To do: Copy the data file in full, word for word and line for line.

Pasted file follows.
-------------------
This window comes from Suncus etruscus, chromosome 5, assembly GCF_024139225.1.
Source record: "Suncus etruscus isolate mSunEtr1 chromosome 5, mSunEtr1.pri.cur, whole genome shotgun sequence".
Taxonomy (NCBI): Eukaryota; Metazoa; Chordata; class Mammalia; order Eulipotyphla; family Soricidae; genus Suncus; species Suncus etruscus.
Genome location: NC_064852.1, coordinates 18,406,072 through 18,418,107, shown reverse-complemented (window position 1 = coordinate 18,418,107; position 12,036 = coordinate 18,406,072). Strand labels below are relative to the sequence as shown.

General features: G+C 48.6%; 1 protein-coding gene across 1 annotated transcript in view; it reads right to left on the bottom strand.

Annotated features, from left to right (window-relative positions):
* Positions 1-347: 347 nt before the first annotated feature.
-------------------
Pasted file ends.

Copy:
This window comes from Suncus etruscus, chromosome 5, assembly GCF_024139225.1.
Source record: "Suncus etruscus isolate mSunEtr1 chromosome 5, mSunEtr1.pri.cur, whole genome shotgun sequence".
Taxonomy (NCBI): Eukaryota; Metazoa; Chordata; class Mammalia; order Eulipotyphla; family Soricidae; genus Suncus; species Suncus etruscus.
Genome location: NC_064852.1, coordinates 18,406,072 through 18,418,107, shown reverse-complemented (window position 1 = coordinate 18,418,107; position 12,036 = coordinate 18,406,072). Strand labels below are relative to the sequence as shown.

General features: G+C 48.6%; 1 protein-coding gene across 1 annotated transcript in view; it reads right to left on the bottom strand.

Annotated features, from left to right (window-relative positions):
* Positions 1-347: 347 nt before the first annotated feature.